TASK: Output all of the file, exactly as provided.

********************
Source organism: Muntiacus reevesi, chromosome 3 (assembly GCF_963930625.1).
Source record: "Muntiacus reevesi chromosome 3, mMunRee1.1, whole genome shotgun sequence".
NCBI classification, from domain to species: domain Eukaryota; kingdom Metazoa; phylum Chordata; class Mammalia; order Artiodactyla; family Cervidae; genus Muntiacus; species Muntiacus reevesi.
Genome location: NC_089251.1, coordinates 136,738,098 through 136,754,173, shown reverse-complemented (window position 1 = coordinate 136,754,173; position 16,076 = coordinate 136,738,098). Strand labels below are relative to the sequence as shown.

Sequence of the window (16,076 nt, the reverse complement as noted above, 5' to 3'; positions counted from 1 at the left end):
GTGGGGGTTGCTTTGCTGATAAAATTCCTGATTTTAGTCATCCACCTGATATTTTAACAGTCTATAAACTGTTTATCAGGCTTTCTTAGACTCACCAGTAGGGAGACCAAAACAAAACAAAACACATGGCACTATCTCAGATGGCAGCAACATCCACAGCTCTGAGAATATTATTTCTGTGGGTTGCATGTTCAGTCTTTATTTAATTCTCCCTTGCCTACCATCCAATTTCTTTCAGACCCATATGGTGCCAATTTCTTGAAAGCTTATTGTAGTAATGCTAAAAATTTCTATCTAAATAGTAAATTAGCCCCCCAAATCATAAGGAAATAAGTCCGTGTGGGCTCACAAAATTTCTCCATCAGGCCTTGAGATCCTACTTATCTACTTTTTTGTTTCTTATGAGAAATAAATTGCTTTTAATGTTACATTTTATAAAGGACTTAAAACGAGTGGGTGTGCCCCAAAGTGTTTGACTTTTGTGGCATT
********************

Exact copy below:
Source organism: Muntiacus reevesi, chromosome 3 (assembly GCF_963930625.1).
Source record: "Muntiacus reevesi chromosome 3, mMunRee1.1, whole genome shotgun sequence".
NCBI classification, from domain to species: domain Eukaryota; kingdom Metazoa; phylum Chordata; class Mammalia; order Artiodactyla; family Cervidae; genus Muntiacus; species Muntiacus reevesi.
Genome location: NC_089251.1, coordinates 136,738,098 through 136,754,173, shown reverse-complemented (window position 1 = coordinate 136,754,173; position 16,076 = coordinate 136,738,098). Strand labels below are relative to the sequence as shown.

Sequence of the window (16,076 nt, the reverse complement as noted above, 5' to 3'; positions counted from 1 at the left end):
GTGGGGGTTGCTTTGCTGATAAAATTCCTGATTTTAGTCATCCACCTGATATTTTAACAGTCTATAAACTGTTTATCAGGCTTTCTTAGACTCACCAGTAGGGAGACCAAAACAAAACAAAACACATGGCACTATCTCAGATGGCAGCAACATCCACAGCTCTGAGAATATTATTTCTGTGGGTTGCATGTTCAGTCTTTATTTAATTCTCCCTTGCCTACCATCCAATTTCTTTCAGACCCATATGGTGCCAATTTCTTGAAAGCTTATTGTAGTAATGCTAAAAATTTCTATCTAAATAGTAAATTAGCCCCCCAAATCATAAGGAAATAAGTCCGTGTGGGCTCACAAAATTTCTCCATCAGGCCTTGAGATCCTACTTATCTACTTTTTTGTTTCTTATGAGAAATAAATTGCTTTTAATGTTACATTTTATAAAGGACTTAAAACGAGTGGGTGTGCCCCAAAGTGTTTGACTTTTGTGGCATT